Reading & Composition
Family Portraits: Kinship, Transgression, and Loss in the Domestic Sphere
For this course, we will examine texts in a range of styles and genres that deal with representations of the family and that challenge normative expectations of what a family might be. What role does society play in shaping family structures? How might literature expand our notion of kinship? How do literary forms create space to consider the kinds of loss that families experience? How might we reconsider transgression, and even taboo, through the lens of fiction? At what point do family secrets go too far?
The primary goal of the course will be to develop skills as writers and thinkers that allow us to answer some of these questions critically. As writers, you will be encouraged and challenged to analyze texts closely and carefully. Both class discussion and writing assignments will thus direct you to consider form in equal measure to content. By learning to identify and evaluate the literary and filmic techniques in each text, you will adopt a mode of aesthetic appreciation. Perhaps more importantly, you will learn to describe in writing how these texts work: how they construct and deconstruct, reinvent and critique our conceptions of the family. Taking on the method of a literary scholar, you will learn to craft persuasive, original, and exacting analytical essays.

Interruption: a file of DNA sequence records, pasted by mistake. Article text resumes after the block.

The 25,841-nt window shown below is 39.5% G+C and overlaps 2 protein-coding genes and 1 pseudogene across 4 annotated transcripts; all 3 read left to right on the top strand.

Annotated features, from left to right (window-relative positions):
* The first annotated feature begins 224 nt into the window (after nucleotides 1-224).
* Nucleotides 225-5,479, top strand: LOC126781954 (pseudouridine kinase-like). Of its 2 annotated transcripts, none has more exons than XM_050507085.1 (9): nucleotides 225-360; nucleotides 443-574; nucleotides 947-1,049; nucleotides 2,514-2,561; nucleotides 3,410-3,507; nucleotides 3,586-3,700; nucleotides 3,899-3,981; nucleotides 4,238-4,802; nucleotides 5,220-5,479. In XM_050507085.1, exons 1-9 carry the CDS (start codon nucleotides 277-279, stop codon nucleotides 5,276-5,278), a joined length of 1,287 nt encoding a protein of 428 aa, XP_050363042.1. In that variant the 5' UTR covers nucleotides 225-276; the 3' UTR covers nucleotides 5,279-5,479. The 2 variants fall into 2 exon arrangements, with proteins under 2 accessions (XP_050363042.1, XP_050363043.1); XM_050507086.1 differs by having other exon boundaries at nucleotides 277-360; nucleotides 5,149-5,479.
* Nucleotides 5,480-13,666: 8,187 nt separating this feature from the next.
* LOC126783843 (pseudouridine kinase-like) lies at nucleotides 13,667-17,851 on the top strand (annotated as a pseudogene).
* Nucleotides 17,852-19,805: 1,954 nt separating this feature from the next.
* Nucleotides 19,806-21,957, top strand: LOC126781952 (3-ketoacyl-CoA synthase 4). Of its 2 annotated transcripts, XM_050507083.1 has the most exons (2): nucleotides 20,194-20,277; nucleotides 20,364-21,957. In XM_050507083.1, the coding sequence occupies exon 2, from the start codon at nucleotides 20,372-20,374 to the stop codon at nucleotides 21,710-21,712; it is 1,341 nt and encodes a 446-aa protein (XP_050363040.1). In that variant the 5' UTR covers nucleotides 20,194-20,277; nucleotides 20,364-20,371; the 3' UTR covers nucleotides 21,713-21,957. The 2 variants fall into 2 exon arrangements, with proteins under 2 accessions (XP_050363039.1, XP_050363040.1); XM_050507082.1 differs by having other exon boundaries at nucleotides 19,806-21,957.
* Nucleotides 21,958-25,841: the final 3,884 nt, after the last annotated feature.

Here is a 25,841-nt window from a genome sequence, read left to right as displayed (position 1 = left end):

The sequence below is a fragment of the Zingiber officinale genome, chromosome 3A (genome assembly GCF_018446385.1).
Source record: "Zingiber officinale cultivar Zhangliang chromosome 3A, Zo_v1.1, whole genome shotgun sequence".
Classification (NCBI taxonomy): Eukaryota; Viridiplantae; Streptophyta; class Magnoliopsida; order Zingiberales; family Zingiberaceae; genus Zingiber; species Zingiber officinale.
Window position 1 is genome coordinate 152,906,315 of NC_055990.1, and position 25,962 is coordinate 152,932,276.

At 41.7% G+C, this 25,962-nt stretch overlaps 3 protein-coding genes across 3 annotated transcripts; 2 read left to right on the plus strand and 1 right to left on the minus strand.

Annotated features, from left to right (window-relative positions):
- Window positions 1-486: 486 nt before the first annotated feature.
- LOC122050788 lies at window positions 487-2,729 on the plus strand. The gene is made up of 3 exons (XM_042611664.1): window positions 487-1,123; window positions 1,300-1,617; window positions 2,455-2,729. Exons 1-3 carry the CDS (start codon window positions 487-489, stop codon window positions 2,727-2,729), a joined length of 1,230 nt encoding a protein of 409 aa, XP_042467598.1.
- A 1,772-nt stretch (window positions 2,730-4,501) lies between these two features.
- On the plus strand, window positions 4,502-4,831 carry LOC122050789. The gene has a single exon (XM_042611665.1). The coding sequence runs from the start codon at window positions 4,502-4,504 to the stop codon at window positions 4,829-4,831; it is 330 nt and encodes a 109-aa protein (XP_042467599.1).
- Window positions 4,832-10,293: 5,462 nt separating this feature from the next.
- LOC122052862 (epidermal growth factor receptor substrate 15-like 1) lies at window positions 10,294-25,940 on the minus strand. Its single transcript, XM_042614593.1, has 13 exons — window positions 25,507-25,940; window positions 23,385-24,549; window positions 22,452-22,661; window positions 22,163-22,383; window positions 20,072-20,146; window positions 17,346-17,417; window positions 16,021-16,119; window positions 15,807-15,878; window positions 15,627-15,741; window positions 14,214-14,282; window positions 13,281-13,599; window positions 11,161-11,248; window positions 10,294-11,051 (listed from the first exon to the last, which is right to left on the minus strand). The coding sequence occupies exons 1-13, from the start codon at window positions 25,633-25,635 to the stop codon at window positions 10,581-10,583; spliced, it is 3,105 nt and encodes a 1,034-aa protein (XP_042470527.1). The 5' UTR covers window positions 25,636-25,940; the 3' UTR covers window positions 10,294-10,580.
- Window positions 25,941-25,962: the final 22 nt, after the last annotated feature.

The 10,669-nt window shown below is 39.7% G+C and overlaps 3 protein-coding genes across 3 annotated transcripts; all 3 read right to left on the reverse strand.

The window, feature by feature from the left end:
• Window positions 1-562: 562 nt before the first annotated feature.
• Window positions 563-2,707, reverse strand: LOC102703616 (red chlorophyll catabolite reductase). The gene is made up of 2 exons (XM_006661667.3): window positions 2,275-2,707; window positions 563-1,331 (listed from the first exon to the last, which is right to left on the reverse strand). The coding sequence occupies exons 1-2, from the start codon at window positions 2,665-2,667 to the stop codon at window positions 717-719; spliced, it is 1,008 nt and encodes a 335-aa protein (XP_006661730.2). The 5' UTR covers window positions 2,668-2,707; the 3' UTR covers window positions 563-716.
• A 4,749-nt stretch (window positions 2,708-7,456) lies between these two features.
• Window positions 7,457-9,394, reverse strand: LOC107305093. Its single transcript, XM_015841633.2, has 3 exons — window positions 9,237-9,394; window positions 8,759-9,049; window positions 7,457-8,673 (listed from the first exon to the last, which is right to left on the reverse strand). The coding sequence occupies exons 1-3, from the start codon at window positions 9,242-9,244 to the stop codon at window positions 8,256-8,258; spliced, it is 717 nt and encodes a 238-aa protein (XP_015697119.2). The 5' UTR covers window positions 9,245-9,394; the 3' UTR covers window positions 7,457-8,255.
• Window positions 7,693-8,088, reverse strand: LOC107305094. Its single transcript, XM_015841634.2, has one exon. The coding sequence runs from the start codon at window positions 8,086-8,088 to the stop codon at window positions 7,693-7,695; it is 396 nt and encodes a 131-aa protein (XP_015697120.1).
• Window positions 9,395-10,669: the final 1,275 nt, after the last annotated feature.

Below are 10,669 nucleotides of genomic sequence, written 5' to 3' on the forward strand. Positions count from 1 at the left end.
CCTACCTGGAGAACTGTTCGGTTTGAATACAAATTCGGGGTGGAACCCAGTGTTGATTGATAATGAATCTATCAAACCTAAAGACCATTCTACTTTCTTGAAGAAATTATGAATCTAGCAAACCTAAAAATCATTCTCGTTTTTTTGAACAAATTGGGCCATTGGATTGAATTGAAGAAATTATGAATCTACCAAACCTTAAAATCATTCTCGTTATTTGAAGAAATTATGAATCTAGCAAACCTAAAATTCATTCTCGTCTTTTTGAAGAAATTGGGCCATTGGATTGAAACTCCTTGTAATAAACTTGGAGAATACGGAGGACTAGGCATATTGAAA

Bechdel, Alison – Fun Home (ISBN-10: 0618871713)
Euripides – Medea (in Euripides I, ISBN-10: 0226308804)
Nelson, Maggie – The Argonauts (ISBN-10: 1555977359)
Sagan, Françoise – Bonjour Tristesse (trans. Irene Ash; ISBN-10: 0061440795)
Shakespeare, William – Twelfth Night (ISBN-10: 1903436990)
Almodóvar, Pedro – Todo sobre mi madre (All About My Mother)
Anderson, Wes – The Royal Tenenbaums
Varda, Agnès – Le Bonheur (Happiness)
The X-Files Season 4, Episode 2 – “Home”
Short pieces and excerpts from the works of Charles Addams, Margaret Atwood, Octavia Butler, Judith Butler, Anne Carson, and others will be made available.